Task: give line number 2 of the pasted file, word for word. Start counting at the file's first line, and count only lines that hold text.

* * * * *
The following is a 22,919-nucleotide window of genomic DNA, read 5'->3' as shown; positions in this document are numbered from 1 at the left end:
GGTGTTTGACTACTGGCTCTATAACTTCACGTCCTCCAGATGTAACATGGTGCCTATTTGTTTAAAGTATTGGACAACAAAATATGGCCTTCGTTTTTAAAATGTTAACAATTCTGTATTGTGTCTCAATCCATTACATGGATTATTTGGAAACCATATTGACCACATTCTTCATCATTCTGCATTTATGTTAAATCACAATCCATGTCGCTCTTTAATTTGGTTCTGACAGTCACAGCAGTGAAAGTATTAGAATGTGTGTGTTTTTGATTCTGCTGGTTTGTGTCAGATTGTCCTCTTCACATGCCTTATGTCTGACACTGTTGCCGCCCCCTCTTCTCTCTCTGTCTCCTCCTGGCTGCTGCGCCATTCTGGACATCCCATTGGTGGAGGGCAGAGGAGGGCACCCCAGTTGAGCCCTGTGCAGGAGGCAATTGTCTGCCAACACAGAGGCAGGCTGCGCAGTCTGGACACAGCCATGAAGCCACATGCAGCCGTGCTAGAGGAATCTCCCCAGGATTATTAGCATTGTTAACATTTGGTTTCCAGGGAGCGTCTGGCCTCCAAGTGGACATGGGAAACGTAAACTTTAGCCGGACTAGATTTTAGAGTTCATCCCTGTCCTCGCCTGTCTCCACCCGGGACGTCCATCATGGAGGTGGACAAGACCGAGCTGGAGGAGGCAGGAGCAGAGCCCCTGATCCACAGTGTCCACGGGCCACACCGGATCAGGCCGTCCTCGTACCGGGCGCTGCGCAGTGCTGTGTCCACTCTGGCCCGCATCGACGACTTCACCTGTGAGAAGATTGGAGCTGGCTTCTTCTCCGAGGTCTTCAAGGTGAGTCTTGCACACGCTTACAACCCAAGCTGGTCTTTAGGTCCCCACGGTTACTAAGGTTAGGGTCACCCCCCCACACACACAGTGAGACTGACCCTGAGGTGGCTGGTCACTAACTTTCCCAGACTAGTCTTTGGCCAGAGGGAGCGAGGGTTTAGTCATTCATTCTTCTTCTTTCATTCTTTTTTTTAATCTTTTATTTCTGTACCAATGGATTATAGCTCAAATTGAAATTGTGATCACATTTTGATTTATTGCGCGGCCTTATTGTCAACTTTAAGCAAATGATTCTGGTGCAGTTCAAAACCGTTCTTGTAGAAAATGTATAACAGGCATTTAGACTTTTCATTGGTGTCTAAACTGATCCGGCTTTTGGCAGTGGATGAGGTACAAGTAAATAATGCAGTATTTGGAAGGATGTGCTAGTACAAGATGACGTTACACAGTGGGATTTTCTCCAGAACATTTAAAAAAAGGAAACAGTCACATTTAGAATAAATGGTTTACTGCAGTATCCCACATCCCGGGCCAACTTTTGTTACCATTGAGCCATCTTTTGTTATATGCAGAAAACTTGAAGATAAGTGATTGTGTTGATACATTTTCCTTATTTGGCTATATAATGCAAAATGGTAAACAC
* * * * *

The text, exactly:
GGTGTTTGACTACTGGCTCTATAACTTCACGTCCTCCAGATGTAACATGGTGCCTATTTGTTTAAAGTATTGGACAACAAAATATGGCCTTCGTTTTTAAAATGTTAACAATTCTGTATTGTGTCTCAATCCATTACATGGATTATTTGGAAACCATATTGACCACATTCTTCATCATTCTGCATTTATGTTAAATCACAATCCATGTCGCTCTTTAATTTGGTTCTGACAGTCACAGCAGTGAAAGTATTAGAATGTGTGTGTTTTTGATTCTGCTGGTTTGTGTCAGATTGTCCTCTTCACATGCCTTATGTCTGACACTGTTGCCGCCCCCTCTTCTCTCTCTGTCTCCTCCTGGCTGCTGCGCCATTCTGGACATCCCATTGGTGGAGGGCAGAGGAGGGCACCCCAGTTGAGCCCTGTGCAGGAGGCAATTGTCTGCCAACACAGAGGCAGGCTGCGCAGTCTGGACACAGCCATGAAGCCACATGCAGCCGTGCTAGAGGAATCTCCCCAGGATTATTAGCATTGTTAACATTTGGTTTCCAGGGAGCGTCTGGCCTCCAAGTGGACATGGGAAACGTAAACTTTAGCCGGACTAGATTTTAGAGTTCATCCCTGTCCTCGCCTGTCTCCACCCGGGACGTCCATCATGGAGGTGGACAAGACCGAGCTGGAGGAGGCAGGAGCAGAGCCCCTGATCCACAGTGTCCACGGGCCACACCGGATCAGGCCGTCCTCGTACCGGGCGCTGCGCAGTGCTGTGTCCACTCTGGCCCGCATCGACGACTTCACCTGTGAGAAGATTGGAGCTGGCTTCTTCTCCGAGGTCTTCAAGGTGAGTCTTGCACACGCTTACAACCCAAGCTGGTCTTTAGGTCCCCACGGTTACTAAGGTTAGGGTCACCCCCCCACACACACAGTGAGACTGACCCTGAGGTGGCTGGTCACTAACTTTCCCAGACTAGTCTTTGGCCAGAGGGAGCGAGGGTTTAGTCATTCATTCTTCTTCTTTCATTCTTTTTTTTAATCTTTTATTTCTGTACCAATGGATTATAGCTCAAATTGAAATTGTGATCACATTTTGATTTATTGCGCGGCCTTATTGTCAACTTTAAGCAAATGATTCTGGTGCAGTTCAAAACCGTTCTTGTAGAAAATGTATAACAGGCATTTAGACTTTTCATTGGTGTCTAAACTGATCCGGCTTTTGGCAGTGGATGAGGTACAAGTAAATAATGCAGTATTTGGAAGGATGTGCTAGTACAAGATGACGTTACACAGTGGGATTTTCTCCAGAACATTTAAAAAAAGGAAACAGTCACATTTAGAATAAATGGTTTACTGCAGTATCCCACATCCCGGGCCAACTTTTGTTACCATTGAGCCATCTTTTGTTATATGCAGAAAACTTGAAGATAAGTGATTGTGTTGATACATTTTCCTTATTTGGCTATATAATGCAAAATGGTAAACAC